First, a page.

“Jenny Kissed Me” by Leigh Hunt, a discussion of the poem and the poet

Jenny kissed me when we met,

Jumping out of the chair she was sitting on;

Time, thief, what do you love to get

Sweets on your list, put that on:

Say I’m tired, say I’m sad

Say that health and wealth have failed me,

Say I’m getting old but add

Jenny kissed me.

Leigh Hunt was a 19th-century English essayist, critic, poet, and editor. Hunt was not a renowned poet, although her “Jenny Kissed Me” has been enjoyed and often quoted for nearly two centuries. However, Ella Hunt lived during an era of English romanticism and was influential in the lives of Percy Bysshe Shelley, Lord Byron and John Keats. She was also a contemporary of Samuel Coleridge, William Wordsworth and Charles Dickens. Such a large company has given Leigh Hunt distinguished status.

About “Jenny kissed me”

In 1835, Leigh Hunt and her large family moved to Chelsea in London and became neighbors with the poet and author Thomas Carlyle, at his suggestion. The two became close friends and Hunt’s house was always open to his circle of friends, of which there were many.

There are two stories. One story is that Leigh Hunt visited the Carlyles to break the news that he was going to publish one of Thomas Carlyle’s poems. When they broke the news to Carlyle’s wife, Jane, she jumped up and kissed him.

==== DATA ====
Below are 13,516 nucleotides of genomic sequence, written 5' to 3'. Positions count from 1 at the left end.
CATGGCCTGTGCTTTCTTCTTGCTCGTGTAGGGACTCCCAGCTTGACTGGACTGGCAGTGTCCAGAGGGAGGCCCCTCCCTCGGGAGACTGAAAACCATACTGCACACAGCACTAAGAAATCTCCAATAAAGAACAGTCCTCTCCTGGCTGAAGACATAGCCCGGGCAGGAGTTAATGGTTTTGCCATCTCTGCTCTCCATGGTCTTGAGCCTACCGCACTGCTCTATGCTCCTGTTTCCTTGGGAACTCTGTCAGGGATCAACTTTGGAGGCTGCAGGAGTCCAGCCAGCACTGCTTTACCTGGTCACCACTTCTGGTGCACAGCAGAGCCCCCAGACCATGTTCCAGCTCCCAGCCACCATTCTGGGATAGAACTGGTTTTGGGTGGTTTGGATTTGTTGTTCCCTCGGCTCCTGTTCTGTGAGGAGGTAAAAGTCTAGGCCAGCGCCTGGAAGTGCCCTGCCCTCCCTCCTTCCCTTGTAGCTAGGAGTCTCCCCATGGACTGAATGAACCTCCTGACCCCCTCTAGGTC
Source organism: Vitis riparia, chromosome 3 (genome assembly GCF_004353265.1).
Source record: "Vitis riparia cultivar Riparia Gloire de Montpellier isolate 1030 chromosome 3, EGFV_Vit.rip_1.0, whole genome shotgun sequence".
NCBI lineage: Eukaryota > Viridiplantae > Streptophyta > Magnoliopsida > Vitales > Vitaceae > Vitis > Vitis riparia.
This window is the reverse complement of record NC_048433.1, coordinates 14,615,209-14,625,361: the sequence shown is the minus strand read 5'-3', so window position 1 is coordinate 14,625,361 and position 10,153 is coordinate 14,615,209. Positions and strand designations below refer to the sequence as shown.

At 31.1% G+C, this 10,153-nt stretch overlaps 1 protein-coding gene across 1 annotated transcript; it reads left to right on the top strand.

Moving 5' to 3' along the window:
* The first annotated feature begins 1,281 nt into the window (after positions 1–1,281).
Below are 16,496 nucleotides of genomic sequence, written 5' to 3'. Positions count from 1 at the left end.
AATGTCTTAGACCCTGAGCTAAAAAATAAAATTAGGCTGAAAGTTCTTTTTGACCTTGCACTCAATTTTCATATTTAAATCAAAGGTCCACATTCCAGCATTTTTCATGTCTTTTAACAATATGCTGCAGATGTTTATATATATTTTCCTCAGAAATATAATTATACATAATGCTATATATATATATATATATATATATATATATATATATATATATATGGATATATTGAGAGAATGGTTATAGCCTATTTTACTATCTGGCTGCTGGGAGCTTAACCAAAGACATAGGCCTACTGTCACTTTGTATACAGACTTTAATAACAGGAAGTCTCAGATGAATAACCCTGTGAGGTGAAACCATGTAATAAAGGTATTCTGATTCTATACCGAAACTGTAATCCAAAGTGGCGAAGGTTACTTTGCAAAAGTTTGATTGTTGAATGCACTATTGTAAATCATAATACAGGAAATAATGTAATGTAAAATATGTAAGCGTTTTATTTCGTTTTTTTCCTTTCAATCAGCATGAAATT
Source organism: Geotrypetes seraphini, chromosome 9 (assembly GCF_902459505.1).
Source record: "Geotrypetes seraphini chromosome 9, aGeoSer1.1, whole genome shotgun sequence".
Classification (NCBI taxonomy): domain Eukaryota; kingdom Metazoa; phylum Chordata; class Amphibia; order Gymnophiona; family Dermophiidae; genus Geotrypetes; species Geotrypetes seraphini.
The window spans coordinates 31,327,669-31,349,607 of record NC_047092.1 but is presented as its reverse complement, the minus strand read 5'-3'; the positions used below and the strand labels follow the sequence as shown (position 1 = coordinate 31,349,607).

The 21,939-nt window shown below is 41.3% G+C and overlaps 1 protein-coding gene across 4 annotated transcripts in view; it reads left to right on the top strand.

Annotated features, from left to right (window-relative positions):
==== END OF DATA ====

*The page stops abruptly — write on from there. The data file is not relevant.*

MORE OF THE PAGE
The other story is that one winter Hunt was sick with influenza and was away for so long that when he finally recovered and went to visit the Carlyles, Jane jumped up and kissed him as soon as he appeared at the door. Two days later, one of Hunt’s servants delivered a note addressed: “From Mr. Hunt to Mrs. Carlyle.” It contained the poem, “Jenny kissed me.”

The second story is the one that repeats itself the most.

Fortunately, Hunt was a wise editor, because in the original draft Jenny was Nelly and the word “jaundice” was used instead of “tired” in the fifth line.

Supposedly, Leigh Hunt was a flirtatious man, often in trouble with his wife. It is also said that Jane Carlyle was a bit bitter and better known for her acid tongue than for her impulsive affection.

The poem “Jenny Kissed Me” has been variously described as whimsical, charming, simple, and unaffected. Many readers first encounter him during their school years and remember him all their lives. Numerous girls have been named “Jenny” as a result of good recall of the poem.

The first striking structural feature of “Jenny Kissed Me” is the trochaic meter. This is characterized by a foot containing a stressed syllable followed by an unaccented syllable. This meter is not commonly used in formal English poetry because it can sound like a song.

Trochaic meter is more common in children’s songs where a sing-song rhythm is appreciated. Think “Twinkle, twinkle little star, how I wonder what you are.”

The singing effect is offset by the abab rhyme scheme in the poem, as opposed to an aabb rhyme scheme. The above rhyme scheme produces a four-line verse as the basic unit of the poem, as in “Jenny Kissed Me”. The latter rhyme scheme produces two-line couplets that enhance the sound effect, as in nursery rhymes.